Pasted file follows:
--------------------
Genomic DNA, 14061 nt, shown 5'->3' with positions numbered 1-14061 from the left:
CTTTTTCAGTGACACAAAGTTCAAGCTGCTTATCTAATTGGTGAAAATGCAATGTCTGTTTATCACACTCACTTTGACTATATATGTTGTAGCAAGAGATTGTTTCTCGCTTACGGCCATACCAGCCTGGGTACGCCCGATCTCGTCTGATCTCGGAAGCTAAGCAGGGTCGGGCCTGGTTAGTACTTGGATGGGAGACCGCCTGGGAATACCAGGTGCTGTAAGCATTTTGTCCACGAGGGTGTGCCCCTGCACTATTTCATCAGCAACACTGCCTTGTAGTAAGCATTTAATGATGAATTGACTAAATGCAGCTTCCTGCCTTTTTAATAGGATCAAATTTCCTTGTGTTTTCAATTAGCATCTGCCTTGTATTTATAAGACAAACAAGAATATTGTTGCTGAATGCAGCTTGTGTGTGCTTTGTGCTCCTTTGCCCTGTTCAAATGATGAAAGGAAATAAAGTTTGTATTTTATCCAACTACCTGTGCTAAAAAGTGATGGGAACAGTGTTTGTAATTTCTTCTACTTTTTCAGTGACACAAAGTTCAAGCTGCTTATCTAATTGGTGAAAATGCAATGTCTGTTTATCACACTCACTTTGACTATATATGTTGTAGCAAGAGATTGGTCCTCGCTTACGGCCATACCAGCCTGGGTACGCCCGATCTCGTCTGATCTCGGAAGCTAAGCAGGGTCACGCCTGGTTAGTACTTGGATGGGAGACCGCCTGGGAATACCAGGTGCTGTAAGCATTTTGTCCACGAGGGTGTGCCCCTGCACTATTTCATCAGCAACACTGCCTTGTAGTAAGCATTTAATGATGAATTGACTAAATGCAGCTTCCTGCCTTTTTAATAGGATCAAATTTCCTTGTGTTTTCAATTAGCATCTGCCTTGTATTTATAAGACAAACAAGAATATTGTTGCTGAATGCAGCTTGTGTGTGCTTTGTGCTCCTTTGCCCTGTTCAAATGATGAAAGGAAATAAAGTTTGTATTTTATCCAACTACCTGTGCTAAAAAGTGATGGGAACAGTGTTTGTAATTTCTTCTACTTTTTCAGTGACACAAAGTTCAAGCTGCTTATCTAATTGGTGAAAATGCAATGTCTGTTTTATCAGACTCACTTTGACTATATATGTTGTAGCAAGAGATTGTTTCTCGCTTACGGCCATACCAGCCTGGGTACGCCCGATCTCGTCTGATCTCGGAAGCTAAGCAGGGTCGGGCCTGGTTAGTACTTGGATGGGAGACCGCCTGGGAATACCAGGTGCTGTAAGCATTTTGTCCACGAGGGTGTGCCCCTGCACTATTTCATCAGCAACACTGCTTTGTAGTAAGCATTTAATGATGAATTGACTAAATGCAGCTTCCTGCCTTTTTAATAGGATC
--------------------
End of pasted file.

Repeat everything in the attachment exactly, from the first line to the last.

Genomic DNA, 14061 nt, shown 5'->3' with positions numbered 1-14061 from the left:
CTTTTTCAGTGACACAAAGTTCAAGCTGCTTATCTAATTGGTGAAAATGCAATGTCTGTTTATCACACTCACTTTGACTATATATGTTGTAGCAAGAGATTGTTTCTCGCTTACGGCCATACCAGCCTGGGTACGCCCGATCTCGTCTGATCTCGGAAGCTAAGCAGGGTCGGGCCTGGTTAGTACTTGGATGGGAGACCGCCTGGGAATACCAGGTGCTGTAAGCATTTTGTCCACGAGGGTGTGCCCCTGCACTATTTCATCAGCAACACTGCCTTGTAGTAAGCATTTAATGATGAATTGACTAAATGCAGCTTCCTGCCTTTTTAATAGGATCAAATTTCCTTGTGTTTTCAATTAGCATCTGCCTTGTATTTATAAGACAAACAAGAATATTGTTGCTGAATGCAGCTTGTGTGTGCTTTGTGCTCCTTTGCCCTGTTCAAATGATGAAAGGAAATAAAGTTTGTATTTTATCCAACTACCTGTGCTAAAAAGTGATGGGAACAGTGTTTGTAATTTCTTCTACTTTTTCAGTGACACAAAGTTCAAGCTGCTTATCTAATTGGTGAAAATGCAATGTCTGTTTATCACACTCACTTTGACTATATATGTTGTAGCAAGAGATTGGTCCTCGCTTACGGCCATACCAGCCTGGGTACGCCCGATCTCGTCTGATCTCGGAAGCTAAGCAGGGTCACGCCTGGTTAGTACTTGGATGGGAGACCGCCTGGGAATACCAGGTGCTGTAAGCATTTTGTCCACGAGGGTGTGCCCCTGCACTATTTCATCAGCAACACTGCCTTGTAGTAAGCATTTAATGATGAATTGACTAAATGCAGCTTCCTGCCTTTTTAATAGGATCAAATTTCCTTGTGTTTTCAATTAGCATCTGCCTTGTATTTATAAGACAAACAAGAATATTGTTGCTGAATGCAGCTTGTGTGTGCTTTGTGCTCCTTTGCCCTGTTCAAATGATGAAAGGAAATAAAGTTTGTATTTTATCCAACTACCTGTGCTAAAAAGTGATGGGAACAGTGTTTGTAATTTCTTCTACTTTTTCAGTGACACAAAGTTCAAGCTGCTTATCTAATTGGTGAAAATGCAATGTCTGTTTTATCAGACTCACTTTGACTATATATGTTGTAGCAAGAGATTGTTTCTCGCTTACGGCCATACCAGCCTGGGTACGCCCGATCTCGTCTGATCTCGGAAGCTAAGCAGGGTCGGGCCTGGTTAGTACTTGGATGGGAGACCGCCTGGGAATACCAGGTGCTGTAAGCATTTTGTCCACGAGGGTGTGCCCCTGCACTATTTCATCAGCAACACTGCTTTGTAGTAAGCATTTAATGATGAATTGACTAAATGCAGCTTCCTGCCTTTTTAATAGGATC